C1160.0168 (6)0.0224 (6)0.0198 (7)0.0008 (5)0.0010 (5)0.0028 (5)
C40.0232 (4)0.0229 (4)0.0180 (4)0.0007 (3)0.0032 (3)0.0004 (3)
C1130.0202 (7)0.0333 (7)0.0152 (6)0.0025 (6)0.0003 (5)0.0019 (6)
C50.0211 (6)0.0230 (7)0.0241 (8)0.0020 (6)0.0011 (6)0.0025 (6)
C1120.0151 (6)0.0236 (7)0.0165 (7)0.0019 (5)0.0026 (5)0.0027 (5)
C1150.0212 (7)0.0224 (7)0.0242 (7)0.0013 (6)0.0062 (5)0.0008 (6)
C10.0212 (6)0.0221 (7)0.0175 (7)0.0018 (5)0.0007 (5)0.0032 (5)
C1140.0228 (7)0.0276 (7)0.0224 (8)0.0032 (6)0.0042 (6)0.0077 (6)
Geometric parameters (Å, º) top
Cl12—C1121.7412 (15)C4—C51.508 (2)
N11—C21.3494 (18)C113—C1121.383 (2)
N11—C1111.4049 (18)C113—C1141.387 (2)
N11—H110.8243C113—H1130.95
O12—C41.2524 (18)C5—H5A0.98
C3—C21.3787 (19)C5—H5B0.98
C3—C41.425 (2)C5—H5C0.98
C3—H30.95C115—C1141.388 (2)
C2—C11.5005 (19)C115—H1150.95
C111—C1161.3942 (19)C1—H1A0.98
C111—C1121.3994 (19)C1—H1B0.98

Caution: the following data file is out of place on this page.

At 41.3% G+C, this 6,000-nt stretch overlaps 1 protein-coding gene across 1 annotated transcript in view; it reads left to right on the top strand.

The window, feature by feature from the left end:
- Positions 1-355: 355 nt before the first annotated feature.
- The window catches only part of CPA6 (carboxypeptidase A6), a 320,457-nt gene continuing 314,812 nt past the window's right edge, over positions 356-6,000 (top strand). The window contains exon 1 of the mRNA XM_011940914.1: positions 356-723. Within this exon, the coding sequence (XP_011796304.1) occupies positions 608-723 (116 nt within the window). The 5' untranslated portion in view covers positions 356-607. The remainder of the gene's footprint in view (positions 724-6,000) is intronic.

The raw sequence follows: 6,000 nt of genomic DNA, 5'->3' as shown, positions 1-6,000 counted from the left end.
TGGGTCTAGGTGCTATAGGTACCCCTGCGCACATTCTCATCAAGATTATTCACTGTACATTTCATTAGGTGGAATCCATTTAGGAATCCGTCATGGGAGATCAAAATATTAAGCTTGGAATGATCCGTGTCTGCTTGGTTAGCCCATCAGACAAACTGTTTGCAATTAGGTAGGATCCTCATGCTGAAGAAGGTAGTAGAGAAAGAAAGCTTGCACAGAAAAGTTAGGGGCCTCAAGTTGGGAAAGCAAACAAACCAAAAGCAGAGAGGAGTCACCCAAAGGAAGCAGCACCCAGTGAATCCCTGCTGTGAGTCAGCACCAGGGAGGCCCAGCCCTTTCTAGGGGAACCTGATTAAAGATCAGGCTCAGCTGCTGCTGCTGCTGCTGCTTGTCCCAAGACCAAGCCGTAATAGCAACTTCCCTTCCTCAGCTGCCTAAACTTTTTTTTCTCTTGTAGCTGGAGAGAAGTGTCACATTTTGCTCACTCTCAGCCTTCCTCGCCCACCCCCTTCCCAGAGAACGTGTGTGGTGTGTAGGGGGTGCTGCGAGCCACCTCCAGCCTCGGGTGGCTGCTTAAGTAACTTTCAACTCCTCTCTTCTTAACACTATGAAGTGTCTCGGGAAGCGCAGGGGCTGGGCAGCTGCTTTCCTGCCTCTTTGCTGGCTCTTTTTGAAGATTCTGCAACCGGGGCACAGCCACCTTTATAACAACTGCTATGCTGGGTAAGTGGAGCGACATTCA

C116—C1151.389 (2)C1—H1C0.98
C116—H1160.95C114—H1140.95
C2—N11—C111129.12 (13)C4—C5—H5A109.5
C2—N11—H11115.4C4—C5—H5B109.5
C111—N11—H11115.4H5A—C5—H5B109.5
C2—C3—C4123.95 (13)C4—C5—H5C109.5
C2—C3—H3118H5A—C5—H5C109.5
C4—C3—H3118H5B—C5—H5C109.5
N11—C2—C3119.67 (12)C113—C112—C111121.98 (13)
N11—C2—C1120.21 (13)C113—C112—Cl12118.89 (11)
C3—C2—C1120.11 (12)C111—C112—Cl12119.13 (11)
C116—C111—C112117.74 (13)C114—C115—C116120.12 (13)
C116—C111—N11122.69 (12)C114—C115—H115119.9
C112—C111—N11119.50 (12)C116—C115—H115119.9
C115—C116—C111120.82 (13)C2—C1—H1A109.5
C115—C116—H116119.6C2—C1—H1B109.5
C111—C116—H116119.6H1A—C1—H1B109.5
O12—C4—C3123.13 (14)C2—C1—H1C109.5
O12—C4—C5118.48 (14)H1A—C1—H1C109.5
C3—C4—C5118.35 (13)H1B—C1—H1C109.5
C112—C113—C114119.11 (14)C113—C114—C115120.18 (14)
C112—C113—H113120.4C113—C114—H114119.9
C114—C113—H113120.4C115—C114—H114119.9
C111—N11—C2—C3177.99 (12)C114—C113—C112—C1110.1 (2)
C111—N11—C2—C10.9 (2)C114—C113—C112—Cl12179.63 (11)
C4—C3—C2—N111.8 (2)C116—C111—C112—C1131.8 (2)
C4—C3—C2—C1179.31 (13)N11—C111—C112—C113178.91 (12)
C2—N11—C111—C11646.2 (2)C116—C111—C112—Cl12177.84 (10)
C2—N11—C111—C112136.84 (15)N11—C111—C112—Cl120.77 (17)
C112—C111—C116—C1152.6 (2)C111—C116—C115—C1141.5 (2)